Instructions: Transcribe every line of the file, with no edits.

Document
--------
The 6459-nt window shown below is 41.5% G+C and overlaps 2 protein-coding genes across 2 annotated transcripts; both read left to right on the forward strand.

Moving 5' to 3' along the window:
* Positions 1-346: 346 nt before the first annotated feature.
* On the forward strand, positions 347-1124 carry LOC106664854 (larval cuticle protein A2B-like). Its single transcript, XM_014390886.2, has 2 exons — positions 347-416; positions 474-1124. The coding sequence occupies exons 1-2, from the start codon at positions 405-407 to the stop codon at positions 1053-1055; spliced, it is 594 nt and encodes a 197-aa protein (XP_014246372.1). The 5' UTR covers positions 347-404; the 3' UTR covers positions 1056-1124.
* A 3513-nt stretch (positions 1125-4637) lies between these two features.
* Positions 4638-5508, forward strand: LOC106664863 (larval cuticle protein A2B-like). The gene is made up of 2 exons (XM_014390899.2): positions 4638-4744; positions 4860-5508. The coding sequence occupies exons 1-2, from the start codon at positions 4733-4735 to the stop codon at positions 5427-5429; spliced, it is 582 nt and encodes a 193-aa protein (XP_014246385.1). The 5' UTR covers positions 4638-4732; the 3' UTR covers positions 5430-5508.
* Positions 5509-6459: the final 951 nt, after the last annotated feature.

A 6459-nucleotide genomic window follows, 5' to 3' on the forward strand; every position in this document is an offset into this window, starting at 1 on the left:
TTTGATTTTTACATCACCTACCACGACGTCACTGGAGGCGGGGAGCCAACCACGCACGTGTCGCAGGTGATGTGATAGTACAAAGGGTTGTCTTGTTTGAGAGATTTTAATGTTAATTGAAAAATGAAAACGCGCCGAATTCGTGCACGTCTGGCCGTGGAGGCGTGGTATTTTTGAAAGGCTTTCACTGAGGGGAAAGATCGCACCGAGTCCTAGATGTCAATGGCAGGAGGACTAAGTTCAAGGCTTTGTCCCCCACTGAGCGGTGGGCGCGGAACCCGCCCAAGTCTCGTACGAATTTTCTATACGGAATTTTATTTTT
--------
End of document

The 6459-nt window shown below is 41.5% G+C and overlaps 2 protein-coding genes across 2 annotated transcripts; both read left to right on the forward strand.

Moving 5' to 3' along the window:
* Positions 1-346: 346 nt before the first annotated feature.
* On the forward strand, positions 347-1124 carry LOC106664854 (larval cuticle protein A2B-like). Its single transcript, XM_014390886.2, has 2 exons — positions 347-416; positions 474-1124. The coding sequence occupies exons 1-2, from the start codon at positions 405-407 to the stop codon at positions 1053-1055; spliced, it is 594 nt and encodes a 197-aa protein (XP_014246372.1). The 5' UTR covers positions 347-404; the 3' UTR covers positions 1056-1124.
* A 3513-nt stretch (positions 1125-4637) lies between these two features.
* Positions 4638-5508, forward strand: LOC106664863 (larval cuticle protein A2B-like). The gene is made up of 2 exons (XM_014390899.2): positions 4638-4744; positions 4860-5508. The coding sequence occupies exons 1-2, from the start codon at positions 4733-4735 to the stop codon at positions 5427-5429; spliced, it is 582 nt and encodes a 193-aa protein (XP_014246385.1). The 5' UTR covers positions 4638-4732; the 3' UTR covers positions 5430-5508.
* Positions 5509-6459: the final 951 nt, after the last annotated feature.

A 6459-nucleotide genomic window follows, 5' to 3' on the forward strand; every position in this document is an offset into this window, starting at 1 on the left:
TTTGATTTTTACATCACCTACCACGACGTCACTGGAGGCGGGGAGCCAACCACGCACGTGTCGCAGGTGATGTGATAGTACAAAGGGTTGTCTTGTTTGAGAGATTTTAATGTTAATTGAAAAATGAAAACGCGCCGAATTCGTGCACGTCTGGCCGTGGAGGCGTGGTATTTTTGAAAGGCTTTCACTGAGGGGAAAGATCGCACCGAGTCCTAGATGTCAATGGCAGGAGGACTAAGTTCAAGGCTTTGTCCCCCACTGAGCGGTGGGCGCGGAACCCGCCCAAGTCTCGTACGAATTTTCTATACGGAATTTTATTTTT